The Bahamas Doctors Union (BDU) claim they are being denied maternity benefits. They are also demanding holiday pay and allege that medical licenses have been revoked because of changes to licensing requirements, and that contracts have been issued in a manner that is not in line with their industrial agreement.
Weech said as it relates to the doctors, the PHA would have met with the incoming BDU board on August 24.
“Various matters were discussed, most notably maternity benefits, holiday pay and the length of time given on new contracts with junior doctors,” she added.
“The PHA is of the opinion that there are no outstanding matters related to maternity benefits. The PHA did extend an invitation to the BDU for a follow-up meeting to discuss these and any other matters of concern they may have. This offer still stands.”
Weech also addressed the ongoing issues with the Bahamas Nurses Union, which has dominated headlines over the past few months with threats to take industrial action over money owed to it.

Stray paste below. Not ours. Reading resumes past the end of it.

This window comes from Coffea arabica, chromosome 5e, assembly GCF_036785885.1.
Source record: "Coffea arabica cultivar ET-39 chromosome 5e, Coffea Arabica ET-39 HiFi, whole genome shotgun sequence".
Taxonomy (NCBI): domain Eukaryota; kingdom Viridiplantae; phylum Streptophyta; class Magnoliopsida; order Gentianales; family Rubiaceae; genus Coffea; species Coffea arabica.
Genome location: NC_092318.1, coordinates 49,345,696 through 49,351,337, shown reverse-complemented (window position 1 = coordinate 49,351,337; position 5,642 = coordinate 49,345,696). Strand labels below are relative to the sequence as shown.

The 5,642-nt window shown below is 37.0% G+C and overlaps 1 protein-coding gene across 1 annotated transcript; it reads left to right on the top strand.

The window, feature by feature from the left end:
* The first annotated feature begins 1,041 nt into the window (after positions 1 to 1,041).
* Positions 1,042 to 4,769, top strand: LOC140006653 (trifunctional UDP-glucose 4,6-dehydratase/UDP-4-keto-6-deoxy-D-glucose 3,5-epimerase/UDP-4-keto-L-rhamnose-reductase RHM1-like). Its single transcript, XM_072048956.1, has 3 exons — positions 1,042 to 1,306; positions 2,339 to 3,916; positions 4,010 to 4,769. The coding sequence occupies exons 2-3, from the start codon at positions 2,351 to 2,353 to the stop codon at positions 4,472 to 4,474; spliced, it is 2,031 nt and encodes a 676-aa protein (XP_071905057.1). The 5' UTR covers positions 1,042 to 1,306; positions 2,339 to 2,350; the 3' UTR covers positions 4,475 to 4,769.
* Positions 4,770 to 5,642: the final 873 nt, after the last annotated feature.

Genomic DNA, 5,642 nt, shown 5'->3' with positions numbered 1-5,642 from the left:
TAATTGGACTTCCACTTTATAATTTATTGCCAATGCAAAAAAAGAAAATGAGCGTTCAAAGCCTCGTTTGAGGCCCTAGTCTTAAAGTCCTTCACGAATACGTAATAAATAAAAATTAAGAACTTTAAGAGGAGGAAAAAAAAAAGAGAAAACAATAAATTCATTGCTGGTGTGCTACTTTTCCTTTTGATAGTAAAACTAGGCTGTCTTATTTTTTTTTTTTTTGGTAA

“The Public Hospitals Authority has been actively engaged with the Bahamas Nurses Union for the better part of 2018,” Weech noted.
“We are pleased to confirm that outstanding matters brought to our attention by the BNU have been resolved, save for sick benefits and the implementation of a standardized shift system.
“Both the PHA and the BNU have agreed to the overall framework of the standardized shift system, including standard hours of work, minimum rest periods and compensation by way of shift premiums for unpopular hours of work, dating back to 2014.
“The PHA has sought the feedback from the BNU regarding the implementation process for the past four months to no avail.”
Weech said the PHA will continue to seek open and productive dialogue with all of its healthcare partners going forward in order to provide the highest quality healthcare possible to the people of The Bahamas.
Education: Vrije Universiteit Brussel (University of Brussels), MA in Mass Communications